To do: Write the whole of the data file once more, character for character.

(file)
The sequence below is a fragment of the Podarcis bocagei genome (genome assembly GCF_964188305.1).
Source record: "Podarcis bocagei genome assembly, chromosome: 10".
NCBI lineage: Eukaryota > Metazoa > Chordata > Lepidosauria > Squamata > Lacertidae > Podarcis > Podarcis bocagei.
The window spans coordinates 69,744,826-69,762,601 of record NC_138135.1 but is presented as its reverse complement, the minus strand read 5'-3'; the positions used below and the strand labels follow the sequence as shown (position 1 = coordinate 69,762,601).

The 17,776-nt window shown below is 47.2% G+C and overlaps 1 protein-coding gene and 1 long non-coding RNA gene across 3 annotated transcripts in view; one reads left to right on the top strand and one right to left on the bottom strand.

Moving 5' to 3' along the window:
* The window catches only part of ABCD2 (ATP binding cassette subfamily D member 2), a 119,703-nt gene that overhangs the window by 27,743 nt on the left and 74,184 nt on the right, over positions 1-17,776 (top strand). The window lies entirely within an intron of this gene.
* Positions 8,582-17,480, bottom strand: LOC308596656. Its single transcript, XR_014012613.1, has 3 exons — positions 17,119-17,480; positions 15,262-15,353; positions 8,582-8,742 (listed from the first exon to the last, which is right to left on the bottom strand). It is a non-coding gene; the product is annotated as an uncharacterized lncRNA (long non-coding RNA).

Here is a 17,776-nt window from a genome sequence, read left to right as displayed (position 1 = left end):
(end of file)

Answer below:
The sequence below is a fragment of the Podarcis bocagei genome (genome assembly GCF_964188305.1).
Source record: "Podarcis bocagei genome assembly, chromosome: 10".
NCBI lineage: Eukaryota > Metazoa > Chordata > Lepidosauria > Squamata > Lacertidae > Podarcis > Podarcis bocagei.
The window spans coordinates 69,744,826-69,762,601 of record NC_138135.1 but is presented as its reverse complement, the minus strand read 5'-3'; the positions used below and the strand labels follow the sequence as shown (position 1 = coordinate 69,762,601).

The 17,776-nt window shown below is 47.2% G+C and overlaps 1 protein-coding gene and 1 long non-coding RNA gene across 3 annotated transcripts in view; one reads left to right on the top strand and one right to left on the bottom strand.

Moving 5' to 3' along the window:
* The window catches only part of ABCD2 (ATP binding cassette subfamily D member 2), a 119,703-nt gene that overhangs the window by 27,743 nt on the left and 74,184 nt on the right, over positions 1-17,776 (top strand). The window lies entirely within an intron of this gene.
* Positions 8,582-17,480, bottom strand: LOC308596656. Its single transcript, XR_014012613.1, has 3 exons — positions 17,119-17,480; positions 15,262-15,353; positions 8,582-8,742 (listed from the first exon to the last, which is right to left on the bottom strand). It is a non-coding gene; the product is annotated as an uncharacterized lncRNA (long non-coding RNA).

Here is a 17,776-nt window from a genome sequence, read left to right as displayed (position 1 = left end):